If our dog park had to elect a mayor, it would be Ronnie by acclimation.
Ronnie was one of the first people we met when we first started bring Our Best Friend to the park. He owns two dogs, both female, a lab cross (Brandy) and a malamute cross (Zara). Yet he’s often there with someone else’s dog, in addtion to or instead of his own. Sometimes it’s Billie, an American bulldog, or Missy, a chihuaha mix, or Stanley, a shepherd mix. Ronnie is partial to mutts, and he’s crazy about Our Best Friend. He always calls him over, pretending he has a ball to throw, but he’s like Lucy holding the football for Charlie Brown; his hand is empty. I think OBF is getting wise to him; he doesn’t some so quick when Ronnie calls.
Ronnie knows everyone in the park, and his friendships extend past the park’s fence. I’ve heard him talking with people about sporting events, and the conversation is often a continuation about their discussion from the night before, when they all watching the game at home and chatting by phone. The other day, he greeted someone with, “I saw your sister here yesterday.” And a different person asked, “Was my dad here then?” I didn’t know any of these people, much less that their siblings and parents come with dogs of their own.
I don’t know what Ronnie does for a living exactly, something to do with currency exchange, I think (either that or he’s a ticket scalper), but it’s clear it gives him a lot of free time. He’s at the park almost every day, sometimes more than once. He’ll come once with his own dogs, later with someone else’s. One Sunday he was there with five dogs. The Spouse thinks we should get Ronnie to pick up Our Best Friend on the way.
Ronnie was instrumental in Our Best Friend’s successful integration into the park. The first time we brought him, we were very nervous. We didn’t know how OBF would react when let loose around other dogs, because he barked so aggressively at other dogs whenever we tried to walk him. We are not dog behaviour experts, and we can’t tell the difference between excited barking and aggressive barking. So the first time we brought OBF, we had him on a leash.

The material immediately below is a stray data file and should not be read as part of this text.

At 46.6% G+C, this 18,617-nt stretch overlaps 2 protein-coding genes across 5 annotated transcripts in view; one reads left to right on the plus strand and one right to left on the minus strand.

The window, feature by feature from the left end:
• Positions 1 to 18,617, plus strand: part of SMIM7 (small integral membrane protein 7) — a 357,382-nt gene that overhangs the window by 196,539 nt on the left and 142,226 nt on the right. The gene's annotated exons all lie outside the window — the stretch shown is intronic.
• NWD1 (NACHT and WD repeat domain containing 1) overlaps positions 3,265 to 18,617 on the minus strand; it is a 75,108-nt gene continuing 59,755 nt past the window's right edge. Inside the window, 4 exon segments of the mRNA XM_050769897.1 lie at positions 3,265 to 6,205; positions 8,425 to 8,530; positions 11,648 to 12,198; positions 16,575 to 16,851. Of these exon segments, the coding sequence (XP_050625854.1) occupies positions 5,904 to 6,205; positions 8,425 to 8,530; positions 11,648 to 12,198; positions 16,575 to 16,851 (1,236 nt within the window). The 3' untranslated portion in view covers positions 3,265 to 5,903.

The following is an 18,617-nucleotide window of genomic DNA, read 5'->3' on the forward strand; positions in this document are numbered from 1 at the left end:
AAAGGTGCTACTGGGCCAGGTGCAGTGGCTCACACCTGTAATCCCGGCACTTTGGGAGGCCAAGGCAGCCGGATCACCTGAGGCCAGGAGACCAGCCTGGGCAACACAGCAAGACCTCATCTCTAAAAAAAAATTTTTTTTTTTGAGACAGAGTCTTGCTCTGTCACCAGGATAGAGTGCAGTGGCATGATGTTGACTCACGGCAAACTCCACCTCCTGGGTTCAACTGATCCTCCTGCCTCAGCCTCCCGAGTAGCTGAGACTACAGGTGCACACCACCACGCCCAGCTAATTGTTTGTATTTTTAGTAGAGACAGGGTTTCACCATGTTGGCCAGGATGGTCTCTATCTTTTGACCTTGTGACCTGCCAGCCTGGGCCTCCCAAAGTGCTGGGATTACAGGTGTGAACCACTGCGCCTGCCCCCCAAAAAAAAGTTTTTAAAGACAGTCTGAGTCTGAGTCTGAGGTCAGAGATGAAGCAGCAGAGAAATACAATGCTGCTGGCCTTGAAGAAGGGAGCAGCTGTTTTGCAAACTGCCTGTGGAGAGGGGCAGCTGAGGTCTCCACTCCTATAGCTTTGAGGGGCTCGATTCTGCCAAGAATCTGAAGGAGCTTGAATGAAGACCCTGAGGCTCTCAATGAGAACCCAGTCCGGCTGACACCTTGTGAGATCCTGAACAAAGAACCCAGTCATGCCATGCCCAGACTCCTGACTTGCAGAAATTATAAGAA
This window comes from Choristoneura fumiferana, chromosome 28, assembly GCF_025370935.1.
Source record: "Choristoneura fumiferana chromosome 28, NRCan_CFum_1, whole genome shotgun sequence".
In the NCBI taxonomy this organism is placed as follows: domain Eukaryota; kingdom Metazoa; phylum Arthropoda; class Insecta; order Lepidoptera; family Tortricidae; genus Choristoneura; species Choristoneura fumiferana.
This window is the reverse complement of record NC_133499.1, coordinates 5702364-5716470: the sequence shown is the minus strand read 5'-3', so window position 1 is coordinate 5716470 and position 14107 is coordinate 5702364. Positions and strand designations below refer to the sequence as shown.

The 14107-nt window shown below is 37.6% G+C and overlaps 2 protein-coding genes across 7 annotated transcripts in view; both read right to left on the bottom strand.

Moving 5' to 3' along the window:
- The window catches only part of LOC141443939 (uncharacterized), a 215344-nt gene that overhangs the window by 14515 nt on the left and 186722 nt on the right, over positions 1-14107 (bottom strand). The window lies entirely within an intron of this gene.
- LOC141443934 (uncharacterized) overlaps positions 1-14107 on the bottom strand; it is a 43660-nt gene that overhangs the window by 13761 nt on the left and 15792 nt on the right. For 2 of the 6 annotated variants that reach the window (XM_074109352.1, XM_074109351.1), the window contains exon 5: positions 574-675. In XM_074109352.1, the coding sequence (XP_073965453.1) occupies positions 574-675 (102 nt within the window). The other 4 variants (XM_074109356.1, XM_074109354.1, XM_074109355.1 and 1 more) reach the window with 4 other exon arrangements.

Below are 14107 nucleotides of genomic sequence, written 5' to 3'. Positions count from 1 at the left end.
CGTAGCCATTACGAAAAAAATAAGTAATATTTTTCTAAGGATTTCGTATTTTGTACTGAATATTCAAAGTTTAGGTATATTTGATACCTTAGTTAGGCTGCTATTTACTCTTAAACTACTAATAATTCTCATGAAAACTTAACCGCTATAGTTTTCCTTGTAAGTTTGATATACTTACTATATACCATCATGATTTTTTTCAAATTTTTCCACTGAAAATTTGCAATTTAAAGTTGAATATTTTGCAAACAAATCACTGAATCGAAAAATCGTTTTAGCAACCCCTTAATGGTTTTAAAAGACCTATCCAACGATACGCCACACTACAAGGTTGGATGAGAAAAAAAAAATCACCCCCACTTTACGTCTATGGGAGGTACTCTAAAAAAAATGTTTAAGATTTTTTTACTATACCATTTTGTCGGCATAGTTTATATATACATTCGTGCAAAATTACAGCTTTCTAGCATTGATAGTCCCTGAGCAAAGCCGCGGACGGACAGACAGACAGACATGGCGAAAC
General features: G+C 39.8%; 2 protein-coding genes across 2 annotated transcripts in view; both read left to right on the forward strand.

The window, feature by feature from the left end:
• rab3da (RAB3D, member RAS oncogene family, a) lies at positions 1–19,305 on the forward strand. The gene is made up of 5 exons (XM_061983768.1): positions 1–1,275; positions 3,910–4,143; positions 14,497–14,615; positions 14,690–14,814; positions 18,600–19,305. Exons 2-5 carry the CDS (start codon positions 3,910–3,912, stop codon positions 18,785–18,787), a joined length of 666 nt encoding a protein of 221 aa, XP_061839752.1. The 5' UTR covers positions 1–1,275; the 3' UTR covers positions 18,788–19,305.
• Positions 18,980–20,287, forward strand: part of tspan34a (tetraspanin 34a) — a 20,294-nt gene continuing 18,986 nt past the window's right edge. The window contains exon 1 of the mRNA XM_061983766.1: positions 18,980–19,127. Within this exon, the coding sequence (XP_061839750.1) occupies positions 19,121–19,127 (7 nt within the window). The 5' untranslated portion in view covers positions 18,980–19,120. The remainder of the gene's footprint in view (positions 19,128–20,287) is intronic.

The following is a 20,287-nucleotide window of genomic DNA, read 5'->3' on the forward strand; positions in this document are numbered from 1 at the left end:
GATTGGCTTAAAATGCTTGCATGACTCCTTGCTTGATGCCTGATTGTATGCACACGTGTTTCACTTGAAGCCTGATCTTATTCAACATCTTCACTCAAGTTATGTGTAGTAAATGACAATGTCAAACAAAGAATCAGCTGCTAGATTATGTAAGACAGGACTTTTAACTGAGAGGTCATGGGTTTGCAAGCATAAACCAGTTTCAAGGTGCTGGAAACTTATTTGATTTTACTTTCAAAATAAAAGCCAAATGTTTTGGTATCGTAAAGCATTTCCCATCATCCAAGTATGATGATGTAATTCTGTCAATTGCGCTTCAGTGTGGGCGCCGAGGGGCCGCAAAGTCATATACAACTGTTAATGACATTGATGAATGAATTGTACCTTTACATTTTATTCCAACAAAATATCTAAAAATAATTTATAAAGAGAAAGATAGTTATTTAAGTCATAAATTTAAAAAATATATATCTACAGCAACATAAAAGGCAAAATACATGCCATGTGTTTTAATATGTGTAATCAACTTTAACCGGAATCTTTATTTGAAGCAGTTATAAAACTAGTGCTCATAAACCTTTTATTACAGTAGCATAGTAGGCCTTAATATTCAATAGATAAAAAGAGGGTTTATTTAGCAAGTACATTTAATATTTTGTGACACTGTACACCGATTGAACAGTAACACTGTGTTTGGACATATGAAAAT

Our Best Friend barked and barked and barked. We tried to calm him down, but he kept lunging at all the other dogs who came near us. Then Ronnie walked up to us and said, “You need to take off the leash.”
Well, that sounded like bad advice to us. What if OBF went nuts on someone’s dog? But Ronnie was sure that it was the leash making OBF so crazy. Leashes makes dogs feel vulnerable. They can’t defend themselves or run away when restrained by a leash. And Ronnie was right. The minute we undid the leash (with considerable reluctance and fear, and the Middle Child in terror), everything got better. OBF sniffed Ronnie’s dogs in a friendly, sociable way, and ran around like a kid after a long day at school. All signs of aggression vanished. That was beginning of our happy dog park days.
Ronnie always asks about my girls; for reasons unclear to me, he calls the Youngest “the Troublemaker.” At first it bothered me, but then my daughter told me, giggling, “He’s joking!” I knew that, but I wasn’t sure she did. Of course the girls love his dogs. Brandy is affectionate and energetic; Zara is friendly and calm. She usually flops down on the grass to relax, while Brandy runs around playing. (Sometimes she can even entice OBF to play chase.) Today she left a great deal of slobber on my coat. I threatened Ronnie with dry cleaning bills, and he just laughed and said, “That’s what you get for loving her.” No, I think, that’s what you get when you’re loved back, as I got multiple Brandy kisses on the nose.
His dogs can slobber on me all they want. Ronnie embodies the spirit of our park– friendly, open, and a dog lover to the bone. When he runs for mayor, he has my vote. Not that he needs it, of course– he’s the only man for the job.